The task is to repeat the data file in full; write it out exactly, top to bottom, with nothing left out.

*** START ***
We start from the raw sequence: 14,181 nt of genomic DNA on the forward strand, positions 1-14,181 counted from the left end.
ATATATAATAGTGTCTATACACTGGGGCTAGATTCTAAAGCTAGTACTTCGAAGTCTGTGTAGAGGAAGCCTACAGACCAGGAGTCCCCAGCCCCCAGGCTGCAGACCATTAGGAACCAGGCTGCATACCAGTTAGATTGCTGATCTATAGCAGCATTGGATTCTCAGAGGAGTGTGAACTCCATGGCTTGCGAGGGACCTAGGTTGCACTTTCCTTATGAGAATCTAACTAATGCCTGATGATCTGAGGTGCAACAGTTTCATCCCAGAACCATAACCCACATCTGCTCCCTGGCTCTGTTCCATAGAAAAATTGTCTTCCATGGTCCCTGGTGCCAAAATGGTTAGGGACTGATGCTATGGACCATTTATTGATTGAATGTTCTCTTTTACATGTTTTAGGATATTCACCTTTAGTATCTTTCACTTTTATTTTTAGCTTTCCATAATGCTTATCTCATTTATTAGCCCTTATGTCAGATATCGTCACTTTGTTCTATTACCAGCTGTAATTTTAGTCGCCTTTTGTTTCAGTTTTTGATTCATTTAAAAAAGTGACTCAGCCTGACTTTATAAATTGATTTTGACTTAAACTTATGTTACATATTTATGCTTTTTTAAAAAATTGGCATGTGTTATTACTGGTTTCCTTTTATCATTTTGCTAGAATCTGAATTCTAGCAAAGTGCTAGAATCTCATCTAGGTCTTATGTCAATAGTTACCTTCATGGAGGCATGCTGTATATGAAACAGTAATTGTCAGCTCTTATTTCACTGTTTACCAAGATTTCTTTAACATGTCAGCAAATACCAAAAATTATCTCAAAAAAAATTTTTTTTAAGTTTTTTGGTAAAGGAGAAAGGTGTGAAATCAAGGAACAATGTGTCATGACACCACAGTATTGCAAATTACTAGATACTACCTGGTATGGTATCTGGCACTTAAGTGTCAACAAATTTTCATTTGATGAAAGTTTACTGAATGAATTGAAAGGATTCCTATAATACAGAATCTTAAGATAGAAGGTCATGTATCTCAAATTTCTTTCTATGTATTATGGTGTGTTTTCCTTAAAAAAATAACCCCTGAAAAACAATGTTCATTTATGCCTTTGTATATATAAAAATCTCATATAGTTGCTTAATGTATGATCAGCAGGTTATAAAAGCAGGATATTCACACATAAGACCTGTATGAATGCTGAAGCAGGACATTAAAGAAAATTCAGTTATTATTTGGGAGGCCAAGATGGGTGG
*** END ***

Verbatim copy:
We start from the raw sequence: 14,181 nt of genomic DNA on the forward strand, positions 1-14,181 counted from the left end.
ATATATAATAGTGTCTATACACTGGGGCTAGATTCTAAAGCTAGTACTTCGAAGTCTGTGTAGAGGAAGCCTACAGACCAGGAGTCCCCAGCCCCCAGGCTGCAGACCATTAGGAACCAGGCTGCATACCAGTTAGATTGCTGATCTATAGCAGCATTGGATTCTCAGAGGAGTGTGAACTCCATGGCTTGCGAGGGACCTAGGTTGCACTTTCCTTATGAGAATCTAACTAATGCCTGATGATCTGAGGTGCAACAGTTTCATCCCAGAACCATAACCCACATCTGCTCCCTGGCTCTGTTCCATAGAAAAATTGTCTTCCATGGTCCCTGGTGCCAAAATGGTTAGGGACTGATGCTATGGACCATTTATTGATTGAATGTTCTCTTTTACATGTTTTAGGATATTCACCTTTAGTATCTTTCACTTTTATTTTTAGCTTTCCATAATGCTTATCTCATTTATTAGCCCTTATGTCAGATATCGTCACTTTGTTCTATTACCAGCTGTAATTTTAGTCGCCTTTTGTTTCAGTTTTTGATTCATTTAAAAAAGTGACTCAGCCTGACTTTATAAATTGATTTTGACTTAAACTTATGTTACATATTTATGCTTTTTTAAAAAATTGGCATGTGTTATTACTGGTTTCCTTTTATCATTTTGCTAGAATCTGAATTCTAGCAAAGTGCTAGAATCTCATCTAGGTCTTATGTCAATAGTTACCTTCATGGAGGCATGCTGTATATGAAACAGTAATTGTCAGCTCTTATTTCACTGTTTACCAAGATTTCTTTAACATGTCAGCAAATACCAAAAATTATCTCAAAAAAAATTTTTTTTAAGTTTTTTGGTAAAGGAGAAAGGTGTGAAATCAAGGAACAATGTGTCATGACACCACAGTATTGCAAATTACTAGATACTACCTGGTATGGTATCTGGCACTTAAGTGTCAACAAATTTTCATTTGATGAAAGTTTACTGAATGAATTGAAAGGATTCCTATAATACAGAATCTTAAGATAGAAGGTCATGTATCTCAAATTTCTTTCTATGTATTATGGTGTGTTTTCCTTAAAAAAATAACCCCTGAAAAACAATGTTCATTTATGCCTTTGTATATATAAAAATCTCATATAGTTGCTTAATGTATGATCAGCAGGTTATAAAAGCAGGATATTCACACATAAGACCTGTATGAATGCTGAAGCAGGACATTAAAGAAAATTCAGTTATTATTTGGGAGGCCAAGATGGGTGG